After stabling his horse, Jes did nothing other than walk the bazaars, where soon after midday, when the sun stood scorching the city beneath it, he followed the narrowest lanes down to the Preachers Square. The lanes he took between tall tightly packed clay buildings were wet with filth thrown down from the windows above, where every lane was a home to stray cats and mangy dogs. Jes watched the miserable creatures running across his path; he felt pity. He forced aside this feeling and moved on, now heading for the Preachers Square; gathering place for prophets and madmen, those driven to raving in the streets by the loneliness and isolation of the desert. And here, in the Square, Jes knew he would find his prey telling his lies to the masses that crowded to hear his words.

Pushing through the people, coming to the front of the crowd, Jes smiled to himself; for there stood the object of his hunt, preaching in an inspiring voice that sounded as if he had the power to tease gold from the sun and weave it into his own fabric, his own self. Around this man the crowds were hushed and awed. They did not feel the heat of the day burning them. They did not see the blue of the sky above, so enrapt were they in the prey’s voice.

By the captivated looks on the faces of the people around him, Jes knew this preacher had stripped them of their own thoughts, had stopped their minds from thinking. Still the blue sky was impervious above them. He looked up as he listened to the prey’s hypnotic voice. He watched the desert falcons hovering before the dive. He saw the mountains towering above the city, silver stone under the sun. He watched the sun dripping golden particles down to rest on his own sun-browned skin. And it was all so beautiful around him, the sights and sounds, where the force of life swelled in even the meanest heart.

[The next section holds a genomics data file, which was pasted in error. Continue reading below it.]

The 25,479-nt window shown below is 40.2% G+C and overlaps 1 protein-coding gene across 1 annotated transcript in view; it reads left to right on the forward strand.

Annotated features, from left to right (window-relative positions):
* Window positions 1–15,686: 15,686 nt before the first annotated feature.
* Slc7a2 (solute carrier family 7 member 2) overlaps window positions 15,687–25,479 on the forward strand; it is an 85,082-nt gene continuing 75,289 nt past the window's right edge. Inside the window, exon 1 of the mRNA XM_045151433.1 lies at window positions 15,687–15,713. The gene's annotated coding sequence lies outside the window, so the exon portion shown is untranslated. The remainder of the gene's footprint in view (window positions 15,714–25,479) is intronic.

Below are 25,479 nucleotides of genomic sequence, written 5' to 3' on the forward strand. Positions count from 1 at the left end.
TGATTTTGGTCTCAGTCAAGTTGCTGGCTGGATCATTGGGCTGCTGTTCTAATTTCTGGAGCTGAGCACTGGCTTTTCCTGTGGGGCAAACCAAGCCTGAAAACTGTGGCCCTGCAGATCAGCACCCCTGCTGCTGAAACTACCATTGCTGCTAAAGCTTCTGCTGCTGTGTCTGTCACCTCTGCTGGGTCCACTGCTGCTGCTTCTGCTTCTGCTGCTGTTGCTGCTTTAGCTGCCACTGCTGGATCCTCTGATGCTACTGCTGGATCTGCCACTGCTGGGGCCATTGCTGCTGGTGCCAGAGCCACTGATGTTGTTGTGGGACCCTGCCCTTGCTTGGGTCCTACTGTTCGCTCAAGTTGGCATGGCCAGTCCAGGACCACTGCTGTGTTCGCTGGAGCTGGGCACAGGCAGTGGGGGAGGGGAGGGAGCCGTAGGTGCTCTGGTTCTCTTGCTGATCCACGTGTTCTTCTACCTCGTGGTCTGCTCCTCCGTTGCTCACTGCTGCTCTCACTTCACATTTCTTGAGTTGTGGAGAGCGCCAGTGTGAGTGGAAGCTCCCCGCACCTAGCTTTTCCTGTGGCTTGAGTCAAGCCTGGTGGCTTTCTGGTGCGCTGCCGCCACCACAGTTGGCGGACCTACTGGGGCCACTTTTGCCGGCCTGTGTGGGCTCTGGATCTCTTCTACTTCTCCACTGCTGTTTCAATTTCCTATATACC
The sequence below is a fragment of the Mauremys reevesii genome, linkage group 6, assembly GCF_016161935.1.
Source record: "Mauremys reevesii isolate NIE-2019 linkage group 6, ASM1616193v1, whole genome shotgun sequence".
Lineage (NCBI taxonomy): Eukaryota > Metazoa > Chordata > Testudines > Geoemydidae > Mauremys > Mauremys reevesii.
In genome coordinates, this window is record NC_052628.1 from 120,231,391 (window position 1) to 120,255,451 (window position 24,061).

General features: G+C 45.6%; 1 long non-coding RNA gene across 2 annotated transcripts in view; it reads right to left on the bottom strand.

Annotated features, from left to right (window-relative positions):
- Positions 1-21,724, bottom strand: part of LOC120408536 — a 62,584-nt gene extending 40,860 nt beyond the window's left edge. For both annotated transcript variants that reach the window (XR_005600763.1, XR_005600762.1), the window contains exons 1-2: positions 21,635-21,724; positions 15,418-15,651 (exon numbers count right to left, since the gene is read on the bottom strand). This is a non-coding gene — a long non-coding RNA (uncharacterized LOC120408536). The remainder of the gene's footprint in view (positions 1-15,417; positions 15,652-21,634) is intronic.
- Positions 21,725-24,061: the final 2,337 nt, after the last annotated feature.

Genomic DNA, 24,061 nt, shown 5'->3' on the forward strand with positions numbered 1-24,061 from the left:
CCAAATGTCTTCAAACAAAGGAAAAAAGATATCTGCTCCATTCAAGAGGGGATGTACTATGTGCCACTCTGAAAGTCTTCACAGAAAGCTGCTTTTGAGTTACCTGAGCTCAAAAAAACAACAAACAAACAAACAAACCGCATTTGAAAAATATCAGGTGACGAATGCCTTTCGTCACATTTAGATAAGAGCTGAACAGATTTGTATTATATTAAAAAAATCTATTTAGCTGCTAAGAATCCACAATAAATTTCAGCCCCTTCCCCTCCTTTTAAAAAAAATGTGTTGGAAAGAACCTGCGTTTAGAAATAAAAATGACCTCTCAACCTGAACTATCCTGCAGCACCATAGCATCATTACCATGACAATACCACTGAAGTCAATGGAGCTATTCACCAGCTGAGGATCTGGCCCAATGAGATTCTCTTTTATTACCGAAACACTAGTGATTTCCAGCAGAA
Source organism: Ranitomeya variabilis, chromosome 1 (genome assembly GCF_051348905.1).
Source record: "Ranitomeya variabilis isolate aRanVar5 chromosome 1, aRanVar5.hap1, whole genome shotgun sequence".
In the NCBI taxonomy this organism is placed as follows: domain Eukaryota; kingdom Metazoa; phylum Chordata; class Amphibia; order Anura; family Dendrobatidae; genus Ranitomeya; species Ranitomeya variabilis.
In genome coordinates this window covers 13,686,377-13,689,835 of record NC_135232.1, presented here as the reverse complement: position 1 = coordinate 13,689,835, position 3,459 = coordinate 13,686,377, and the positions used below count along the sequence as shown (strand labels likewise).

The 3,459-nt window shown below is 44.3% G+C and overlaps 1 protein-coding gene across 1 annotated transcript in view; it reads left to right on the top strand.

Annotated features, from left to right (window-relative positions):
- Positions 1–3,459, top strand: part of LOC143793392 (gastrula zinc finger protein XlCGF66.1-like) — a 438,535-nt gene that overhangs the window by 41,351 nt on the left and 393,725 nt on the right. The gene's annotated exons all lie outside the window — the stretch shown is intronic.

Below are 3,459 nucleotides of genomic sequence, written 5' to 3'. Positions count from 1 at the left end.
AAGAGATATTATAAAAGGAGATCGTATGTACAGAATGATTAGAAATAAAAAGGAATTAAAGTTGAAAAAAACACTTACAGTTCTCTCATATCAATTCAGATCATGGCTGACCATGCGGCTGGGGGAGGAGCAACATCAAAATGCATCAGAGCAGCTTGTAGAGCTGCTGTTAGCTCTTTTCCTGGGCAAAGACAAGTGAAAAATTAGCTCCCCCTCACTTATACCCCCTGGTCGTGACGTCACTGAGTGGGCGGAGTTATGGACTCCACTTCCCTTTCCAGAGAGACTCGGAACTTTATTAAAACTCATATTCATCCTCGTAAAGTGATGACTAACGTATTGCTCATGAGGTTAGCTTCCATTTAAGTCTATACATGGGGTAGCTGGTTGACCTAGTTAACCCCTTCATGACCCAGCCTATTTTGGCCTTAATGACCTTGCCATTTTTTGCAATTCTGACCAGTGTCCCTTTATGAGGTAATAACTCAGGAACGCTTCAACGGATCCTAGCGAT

He turned back and looked at his prey, knew he was the one the Divine-king wanted; knew it even more when the man said loudly and full of fire to the crowd, “You are not here by accident! You are here for a reason! I give you reason! Only I can lead you to Paradise on Earth!”

Behind him, Jes heard a man say to a friend, “Surely only the Divine-king can give us Paradise on Earth?” but the man was hushed by the crowd.

Again Jes pushed closer to the front, but stopped. Once again he hesitated to make his arrest; he pulled down his broad-brimmed hat, lowered his head and moved back into the crowd, melting away as the prey finished his oration and came down from the platform. The masses moved in to surround him, reaching out for his blessings to cure them of their weaknesses.